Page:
BELLOWS FALLS—Principals of the Flat Iron Cooperative, a new worker-owned venture downtown, say they are hoping to raise money to open their doors — and “hoping to enrich the community with art, music, coffee, and more.”
The cooperative, which will sport a new sign by local sign artist Frank Hawkins, will be located at 51 The Square, in the historic brick building at the intersection of The Square and Westminster and Mill Streets.
A crowdfunding campaign is underway to raise $45,000 for renovations, equipment, utilities, and the lease.
The new venture was co-founded by three friends: Larisa Demos, a board chair of the Valley Alliance of Worker Co-operatives and a board member of the Springfield Food Co-op; Bri Johnson, the owner of the Flat Iron building, who has a background in art and as a librarian; and Jana Bryan, a landscape architect.
Bryan was a founder and the former owner of the Flat Iron Exchange Coffee Shop, which operated in the same space from 2014 to 2020. She sold the business in 2018.
The three said in a news release that they aim “to invigorate and bring together the community of Bellows Falls with a worker-owned coffeehouse, market, and community space.”
Overall, they said, the Flat Iron Cooperative will be “for people of all ages of all interests,” and they noted that the venture has been “created by and with the Bellows Falls community.”
At its core, “it’s a values-driven business that puts worker and community benefit at the forefront,” but the trio said they also hope it will be a space “filled with poetry, art, music, coffee, healthy food options, and spirits, with plans for events and workshops aimed at kids, teens, and adults and collaborations with other local organizations.”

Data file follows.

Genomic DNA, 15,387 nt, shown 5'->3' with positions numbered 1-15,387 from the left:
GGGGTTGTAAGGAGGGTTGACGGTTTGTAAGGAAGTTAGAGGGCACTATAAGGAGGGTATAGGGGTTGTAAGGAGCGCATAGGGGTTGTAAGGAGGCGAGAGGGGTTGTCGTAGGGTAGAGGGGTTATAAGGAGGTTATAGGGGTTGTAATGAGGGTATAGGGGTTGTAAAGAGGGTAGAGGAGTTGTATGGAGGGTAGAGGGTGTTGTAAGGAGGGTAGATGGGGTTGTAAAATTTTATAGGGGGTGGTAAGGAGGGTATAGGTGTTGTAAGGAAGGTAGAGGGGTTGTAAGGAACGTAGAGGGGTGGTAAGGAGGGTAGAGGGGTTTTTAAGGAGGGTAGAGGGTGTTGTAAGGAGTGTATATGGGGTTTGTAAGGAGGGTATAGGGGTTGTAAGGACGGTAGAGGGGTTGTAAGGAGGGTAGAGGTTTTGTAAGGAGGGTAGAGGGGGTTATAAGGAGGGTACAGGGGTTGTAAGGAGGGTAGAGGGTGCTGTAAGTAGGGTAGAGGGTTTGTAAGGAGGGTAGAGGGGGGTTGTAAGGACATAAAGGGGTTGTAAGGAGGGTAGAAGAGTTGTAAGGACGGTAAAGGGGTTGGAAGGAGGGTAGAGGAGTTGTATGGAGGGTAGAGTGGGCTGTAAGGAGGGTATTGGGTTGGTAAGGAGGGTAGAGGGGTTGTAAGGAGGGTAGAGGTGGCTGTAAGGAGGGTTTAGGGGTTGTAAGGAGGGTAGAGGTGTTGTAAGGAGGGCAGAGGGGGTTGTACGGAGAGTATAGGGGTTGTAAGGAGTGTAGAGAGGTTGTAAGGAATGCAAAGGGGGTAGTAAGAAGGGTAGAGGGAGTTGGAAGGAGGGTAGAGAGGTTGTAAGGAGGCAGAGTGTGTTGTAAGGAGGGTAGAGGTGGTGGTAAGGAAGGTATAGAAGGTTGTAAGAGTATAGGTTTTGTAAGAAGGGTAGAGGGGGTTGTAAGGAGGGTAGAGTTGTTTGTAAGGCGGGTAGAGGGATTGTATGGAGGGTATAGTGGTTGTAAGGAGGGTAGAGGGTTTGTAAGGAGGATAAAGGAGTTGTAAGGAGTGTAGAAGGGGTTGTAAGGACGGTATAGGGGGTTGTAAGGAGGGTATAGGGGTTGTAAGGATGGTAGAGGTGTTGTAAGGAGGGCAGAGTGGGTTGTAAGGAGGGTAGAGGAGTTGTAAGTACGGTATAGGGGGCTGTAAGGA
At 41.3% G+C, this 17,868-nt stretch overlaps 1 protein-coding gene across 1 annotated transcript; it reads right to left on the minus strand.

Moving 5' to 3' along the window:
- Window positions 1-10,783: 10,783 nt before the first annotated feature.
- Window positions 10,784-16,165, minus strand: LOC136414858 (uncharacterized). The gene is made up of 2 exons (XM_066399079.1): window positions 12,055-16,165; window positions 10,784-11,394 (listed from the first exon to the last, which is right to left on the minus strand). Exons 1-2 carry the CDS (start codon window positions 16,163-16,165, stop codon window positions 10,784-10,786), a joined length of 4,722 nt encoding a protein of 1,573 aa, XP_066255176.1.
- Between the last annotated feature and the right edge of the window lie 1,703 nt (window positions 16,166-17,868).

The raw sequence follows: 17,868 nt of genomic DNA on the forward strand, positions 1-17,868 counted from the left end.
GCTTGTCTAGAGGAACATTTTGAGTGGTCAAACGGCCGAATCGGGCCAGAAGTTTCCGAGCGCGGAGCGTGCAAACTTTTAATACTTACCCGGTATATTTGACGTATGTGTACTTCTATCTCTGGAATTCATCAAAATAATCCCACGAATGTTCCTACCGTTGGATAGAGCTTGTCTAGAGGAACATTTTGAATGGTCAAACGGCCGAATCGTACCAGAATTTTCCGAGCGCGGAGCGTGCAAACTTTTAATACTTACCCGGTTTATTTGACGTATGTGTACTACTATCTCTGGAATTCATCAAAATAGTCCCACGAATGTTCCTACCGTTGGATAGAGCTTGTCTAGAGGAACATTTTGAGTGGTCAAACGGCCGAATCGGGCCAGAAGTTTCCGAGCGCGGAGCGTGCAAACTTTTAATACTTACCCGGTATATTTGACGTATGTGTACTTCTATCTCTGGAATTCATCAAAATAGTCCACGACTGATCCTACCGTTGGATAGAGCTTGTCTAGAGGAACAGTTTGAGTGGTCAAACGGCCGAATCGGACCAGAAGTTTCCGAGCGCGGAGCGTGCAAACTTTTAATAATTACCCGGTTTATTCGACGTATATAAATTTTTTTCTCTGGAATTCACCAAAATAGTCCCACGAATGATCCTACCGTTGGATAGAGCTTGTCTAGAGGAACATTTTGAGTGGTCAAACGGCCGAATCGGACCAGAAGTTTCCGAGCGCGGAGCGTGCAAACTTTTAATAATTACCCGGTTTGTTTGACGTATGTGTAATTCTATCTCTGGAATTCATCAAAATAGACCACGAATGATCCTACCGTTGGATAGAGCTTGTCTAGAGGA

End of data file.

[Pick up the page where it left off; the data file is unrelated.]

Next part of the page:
The cooperative’s Facebook page has shown glimmers of activity taking place in the space. This summer, the worker-owners made a pitch at a pop-up event for prospective consumer members.
Now, as new members of the Valley Alliance of Worker Co-operatives, the Flat Iron Cooperative is moving ahead toward opening. However, to do so, Demos, Johnson, and Bryan said they “need support from the community that, in turn, they hope to support.”
The cooperative is running a $45,000 Kickstarter campaign to fund elements of their opening. The page shows glimpses of the renovation in progress and some creative furnishings, including a large wooden counter that was once used in the office of the town clerk in North Adams, Mass. and tables and benches that have come from a bowling alley.
The project can be funded only if backers raise at least that goal by Thursday, Oct. 21 at 9 p.m. Those pledging between $25 and $10,000 will receive rewards such as personalized poems, limited edition prints, fabric collages, and other premiums.
For more information about the Flat Iron Cooperative, email email@example.com.